New Meningococcal Disease and Meningitis Websites: New websites have been launched for meningococcal disease and meningitis. These user-friendly websites provide a better experience for those seeking information about either topic.
New Immunization Resources for Pediatricians From the AAP Childhood Immunization Support Program: Do parents frequently ask you about the connection between vaccines and autism or if an alternative schedule might be better? Understanding risk communication theory and having tools such as the CASE model encourage productive discussions with families about their vaccine safety concerns, and also help you manage your time in those discussions.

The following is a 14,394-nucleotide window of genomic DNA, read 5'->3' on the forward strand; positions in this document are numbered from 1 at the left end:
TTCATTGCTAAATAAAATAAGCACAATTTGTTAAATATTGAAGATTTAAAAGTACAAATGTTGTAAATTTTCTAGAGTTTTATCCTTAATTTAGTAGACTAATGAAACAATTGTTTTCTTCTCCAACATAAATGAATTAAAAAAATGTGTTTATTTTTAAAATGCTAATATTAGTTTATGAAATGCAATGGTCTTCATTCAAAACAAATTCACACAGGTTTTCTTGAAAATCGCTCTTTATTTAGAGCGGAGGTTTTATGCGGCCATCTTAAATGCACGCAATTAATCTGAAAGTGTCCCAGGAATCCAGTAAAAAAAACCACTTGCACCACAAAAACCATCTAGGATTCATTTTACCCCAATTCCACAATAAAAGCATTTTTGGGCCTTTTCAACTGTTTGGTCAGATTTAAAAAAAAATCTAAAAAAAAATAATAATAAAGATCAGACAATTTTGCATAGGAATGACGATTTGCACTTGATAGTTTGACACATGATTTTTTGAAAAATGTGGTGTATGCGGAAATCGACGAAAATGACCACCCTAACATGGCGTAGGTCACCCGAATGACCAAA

The American Academy of Pediatrics (AAP) has a series of videos that introduce risk communication and the CASE model, role play two examples of the CASE model in action, and provide feedback on each of the scenarios. These videos can be viewed individually or as part of a larger group for discussion.
A new training guide is also available from the AAP. It is designed to assist pediatric office staff in all aspects of immunizing patients. Use this guide to educate and properly train physicians, nurse practitioners, physician assistants, nurses, medical assistants, office managers, and other office staff. Covered topics include financing, supply, and ordering; storage and handling; communicating with parents about vaccines; vaccine administration; immunization information systems/registries; reminder/recall systems; quality improvement; the Vaccine Adverse Event Reporting System (VAERS); and Vaccine Information Statements.